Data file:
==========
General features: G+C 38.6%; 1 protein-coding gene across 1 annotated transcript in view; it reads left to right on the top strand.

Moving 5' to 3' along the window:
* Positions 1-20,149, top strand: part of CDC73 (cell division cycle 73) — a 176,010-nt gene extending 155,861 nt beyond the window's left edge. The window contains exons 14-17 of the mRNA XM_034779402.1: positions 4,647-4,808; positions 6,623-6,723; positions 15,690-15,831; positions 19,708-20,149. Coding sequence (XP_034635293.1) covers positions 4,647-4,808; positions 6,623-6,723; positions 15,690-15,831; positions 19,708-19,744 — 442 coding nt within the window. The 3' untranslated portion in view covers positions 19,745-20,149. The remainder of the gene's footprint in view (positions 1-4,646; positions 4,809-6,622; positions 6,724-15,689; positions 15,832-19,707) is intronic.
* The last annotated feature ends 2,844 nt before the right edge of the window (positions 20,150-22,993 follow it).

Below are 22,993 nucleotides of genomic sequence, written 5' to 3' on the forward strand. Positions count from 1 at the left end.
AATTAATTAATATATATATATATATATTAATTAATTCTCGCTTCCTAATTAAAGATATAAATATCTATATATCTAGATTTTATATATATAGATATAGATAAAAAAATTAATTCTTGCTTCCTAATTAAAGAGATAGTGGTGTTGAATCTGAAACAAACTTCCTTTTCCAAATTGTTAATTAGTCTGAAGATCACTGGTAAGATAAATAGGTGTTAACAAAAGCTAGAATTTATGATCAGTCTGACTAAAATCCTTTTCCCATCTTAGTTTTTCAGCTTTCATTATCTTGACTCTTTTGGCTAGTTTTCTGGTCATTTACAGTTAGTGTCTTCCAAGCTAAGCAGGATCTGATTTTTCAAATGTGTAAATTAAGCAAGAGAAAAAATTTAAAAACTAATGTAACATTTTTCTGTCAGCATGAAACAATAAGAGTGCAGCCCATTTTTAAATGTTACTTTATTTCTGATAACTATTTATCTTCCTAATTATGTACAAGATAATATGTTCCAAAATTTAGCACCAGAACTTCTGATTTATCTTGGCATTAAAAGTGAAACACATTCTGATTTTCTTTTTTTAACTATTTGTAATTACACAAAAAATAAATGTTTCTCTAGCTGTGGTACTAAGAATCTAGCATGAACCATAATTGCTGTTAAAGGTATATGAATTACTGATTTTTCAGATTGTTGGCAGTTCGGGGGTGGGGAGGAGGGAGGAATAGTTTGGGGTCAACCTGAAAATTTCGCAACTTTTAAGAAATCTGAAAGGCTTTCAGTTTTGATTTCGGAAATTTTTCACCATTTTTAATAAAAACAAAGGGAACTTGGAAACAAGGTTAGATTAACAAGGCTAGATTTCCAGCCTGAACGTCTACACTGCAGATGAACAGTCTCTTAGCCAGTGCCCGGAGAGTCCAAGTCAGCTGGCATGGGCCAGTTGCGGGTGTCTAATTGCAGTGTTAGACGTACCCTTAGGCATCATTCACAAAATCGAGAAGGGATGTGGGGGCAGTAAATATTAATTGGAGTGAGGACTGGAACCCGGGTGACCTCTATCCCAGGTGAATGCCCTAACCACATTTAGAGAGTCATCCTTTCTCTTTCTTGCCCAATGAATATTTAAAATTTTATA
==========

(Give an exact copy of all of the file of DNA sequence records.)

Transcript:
General features: G+C 38.6%; 1 protein-coding gene across 1 annotated transcript in view; it reads left to right on the top strand.

Moving 5' to 3' along the window:
* Positions 1-20,149, top strand: part of CDC73 (cell division cycle 73) — a 176,010-nt gene extending 155,861 nt beyond the window's left edge. The window contains exons 14-17 of the mRNA XM_034779402.1: positions 4,647-4,808; positions 6,623-6,723; positions 15,690-15,831; positions 19,708-20,149. Coding sequence (XP_034635293.1) covers positions 4,647-4,808; positions 6,623-6,723; positions 15,690-15,831; positions 19,708-19,744 — 442 coding nt within the window. The 3' untranslated portion in view covers positions 19,745-20,149. The remainder of the gene's footprint in view (positions 1-4,646; positions 4,809-6,622; positions 6,724-15,689; positions 15,832-19,707) is intronic.
* The last annotated feature ends 2,844 nt before the right edge of the window (positions 20,150-22,993 follow it).

Below are 22,993 nucleotides of genomic sequence, written 5' to 3' on the forward strand. Positions count from 1 at the left end.
AATTAATTAATATATATATATATATATTAATTAATTCTCGCTTCCTAATTAAAGATATAAATATCTATATATCTAGATTTTATATATATAGATATAGATAAAAAAATTAATTCTTGCTTCCTAATTAAAGAGATAGTGGTGTTGAATCTGAAACAAACTTCCTTTTCCAAATTGTTAATTAGTCTGAAGATCACTGGTAAGATAAATAGGTGTTAACAAAAGCTAGAATTTATGATCAGTCTGACTAAAATCCTTTTCCCATCTTAGTTTTTCAGCTTTCATTATCTTGACTCTTTTGGCTAGTTTTCTGGTCATTTACAGTTAGTGTCTTCCAAGCTAAGCAGGATCTGATTTTTCAAATGTGTAAATTAAGCAAGAGAAAAAATTTAAAAACTAATGTAACATTTTTCTGTCAGCATGAAACAATAAGAGTGCAGCCCATTTTTAAATGTTACTTTATTTCTGATAACTATTTATCTTCCTAATTATGTACAAGATAATATGTTCCAAAATTTAGCACCAGAACTTCTGATTTATCTTGGCATTAAAAGTGAAACACATTCTGATTTTCTTTTTTTAACTATTTGTAATTACACAAAAAATAAATGTTTCTCTAGCTGTGGTACTAAGAATCTAGCATGAACCATAATTGCTGTTAAAGGTATATGAATTACTGATTTTTCAGATTGTTGGCAGTTCGGGGGTGGGGAGGAGGGAGGAATAGTTTGGGGTCAACCTGAAAATTTCGCAACTTTTAAGAAATCTGAAAGGCTTTCAGTTTTGATTTCGGAAATTTTTCACCATTTTTAATAAAAACAAAGGGAACTTGGAAACAAGGTTAGATTAACAAGGCTAGATTTCCAGCCTGAACGTCTACACTGCAGATGAACAGTCTCTTAGCCAGTGCCCGGAGAGTCCAAGTCAGCTGGCATGGGCCAGTTGCGGGTGTCTAATTGCAGTGTTAGACGTACCCTTAGGCATCATTCACAAAATCGAGAAGGGATGTGGGGGCAGTAAATATTAATTGGAGTGAGGACTGGAACCCGGGTGACCTCTATCCCAGGTGAATGCCCTAACCACATTTAGAGAGTCATCCTTTCTCTTTCTTGCCCAATGAATATTTAAAATTTTATA